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I have a Ubuntu file server and it makes the oddest sound. I can hear a HD making a "breathing" type sound, like the disc spins up for a moment and then cycles down. It happens on a very regular basis, about every 20 seconds or so. I've run every HD diagnostic I can think of, and I can't figure out what might be causing it.

The system runs Ubuntu 11.04, with a OS HD & 4 discs configured in a RAID5 array.

Is this something I should be worried about? Is there any utility I can run to see why the disc keeps spinning up?

EDIT: Here's a link to a sound recording of the sound.

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As a precaution, get a full backup as soon as possible before investigating the drives any further. Then, look into power management and related settings. After that, make sure your power supply isn't starting to fail. – Randolf Richardson Aug 15 '11 at 21:40
Oh, and you might also want to check for prank software that periodically plays breathing sounds from your sound card. ;-D – Randolf Richardson Aug 15 '11 at 21:42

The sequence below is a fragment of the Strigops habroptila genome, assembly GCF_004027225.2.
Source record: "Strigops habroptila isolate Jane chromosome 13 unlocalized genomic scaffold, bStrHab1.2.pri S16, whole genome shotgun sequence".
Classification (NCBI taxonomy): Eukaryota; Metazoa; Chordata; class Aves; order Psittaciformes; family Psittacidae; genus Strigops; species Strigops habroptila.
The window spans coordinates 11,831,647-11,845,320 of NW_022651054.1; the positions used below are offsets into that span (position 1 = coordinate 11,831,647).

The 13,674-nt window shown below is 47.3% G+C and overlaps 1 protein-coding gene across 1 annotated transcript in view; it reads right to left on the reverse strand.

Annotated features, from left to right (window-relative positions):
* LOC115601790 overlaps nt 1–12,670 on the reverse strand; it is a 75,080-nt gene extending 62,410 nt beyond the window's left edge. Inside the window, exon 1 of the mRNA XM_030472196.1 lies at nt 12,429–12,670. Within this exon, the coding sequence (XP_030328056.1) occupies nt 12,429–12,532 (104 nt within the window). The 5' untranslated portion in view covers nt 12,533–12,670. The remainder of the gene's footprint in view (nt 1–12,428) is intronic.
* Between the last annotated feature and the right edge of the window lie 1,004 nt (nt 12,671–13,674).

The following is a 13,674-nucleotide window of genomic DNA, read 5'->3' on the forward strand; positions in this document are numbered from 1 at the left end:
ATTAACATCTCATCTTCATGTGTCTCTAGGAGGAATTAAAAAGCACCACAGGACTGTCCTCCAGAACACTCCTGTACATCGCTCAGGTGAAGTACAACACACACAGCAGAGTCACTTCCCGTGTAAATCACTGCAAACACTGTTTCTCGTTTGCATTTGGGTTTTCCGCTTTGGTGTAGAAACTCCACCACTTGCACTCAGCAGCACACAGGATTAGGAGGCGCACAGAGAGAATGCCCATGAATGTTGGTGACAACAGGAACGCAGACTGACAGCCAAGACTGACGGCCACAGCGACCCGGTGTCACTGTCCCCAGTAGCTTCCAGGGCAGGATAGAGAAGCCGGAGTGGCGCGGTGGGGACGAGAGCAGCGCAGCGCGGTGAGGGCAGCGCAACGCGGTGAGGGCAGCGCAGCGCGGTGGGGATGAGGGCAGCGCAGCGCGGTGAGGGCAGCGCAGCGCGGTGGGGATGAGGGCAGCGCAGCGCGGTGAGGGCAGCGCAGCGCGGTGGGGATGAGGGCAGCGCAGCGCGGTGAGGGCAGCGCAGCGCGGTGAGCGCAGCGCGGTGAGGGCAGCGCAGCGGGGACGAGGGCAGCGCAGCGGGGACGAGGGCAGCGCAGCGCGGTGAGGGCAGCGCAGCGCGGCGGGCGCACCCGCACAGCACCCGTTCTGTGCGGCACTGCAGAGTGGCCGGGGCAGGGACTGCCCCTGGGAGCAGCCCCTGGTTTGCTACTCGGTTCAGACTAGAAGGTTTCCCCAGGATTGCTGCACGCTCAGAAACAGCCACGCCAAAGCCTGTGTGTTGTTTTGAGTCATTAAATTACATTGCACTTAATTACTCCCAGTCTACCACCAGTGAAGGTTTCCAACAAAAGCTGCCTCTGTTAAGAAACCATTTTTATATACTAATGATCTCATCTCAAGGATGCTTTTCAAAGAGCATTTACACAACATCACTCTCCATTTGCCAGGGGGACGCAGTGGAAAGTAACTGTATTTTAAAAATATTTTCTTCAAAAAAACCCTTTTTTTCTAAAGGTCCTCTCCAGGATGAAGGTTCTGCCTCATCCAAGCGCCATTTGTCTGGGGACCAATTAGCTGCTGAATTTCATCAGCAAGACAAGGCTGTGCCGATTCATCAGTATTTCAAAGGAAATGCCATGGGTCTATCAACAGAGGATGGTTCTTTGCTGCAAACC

could you get a recording of said sound? – Journeyman Geek Aug 15 '11 at 23:38
Early days of SkyNet becoming "self aware" – Nick Josevski Aug 16 '11 at 0:05
Remember run SMART tests periodically in all disks. – Rufo El Magufo Aug 18 '11 at 18:00

My theory is that you have multiple disks (or fans) that are generating (pseudo) white noise slightly out of phase. When they are in sync the cumulative noise is either amplified or canceled out, and as they oscillates between phases the cumulative noise increases & decreases. This would cause a cycle of louder and quiter periods of while noise, which could sound like breathing.

To test this theory, you would need to spin down each disk (or fan) one by one to determine where the noise is comming from. If spinning down any one of the disks stops the noise (or any one in a subset of disks, as not all disks may be contributing to the noise), then my theory is correct.

If this theory is correct, then the noise is harmless.

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How would I spin down each disc, including the discs in the raid? – jonnyflash Aug 18 '11 at 17:03
hdparm -y /dev/sdx (change sdx appropriately). Note that accessing that disk will immediately spin it back up, so try to prevent disk access while testing. I don't know how you're RAID is configured, so I don't know if you have that control for those disks. You may need to use RAID tools to take an individual disk offline. – Klox Aug 19 '11 at 4:18

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